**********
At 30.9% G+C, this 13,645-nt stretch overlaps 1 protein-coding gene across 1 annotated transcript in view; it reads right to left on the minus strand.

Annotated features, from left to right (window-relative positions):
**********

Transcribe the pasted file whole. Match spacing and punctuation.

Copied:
At 30.9% G+C, this 13,645-nt stretch overlaps 1 protein-coding gene across 1 annotated transcript in view; it reads right to left on the minus strand.

Annotated features, from left to right (window-relative positions):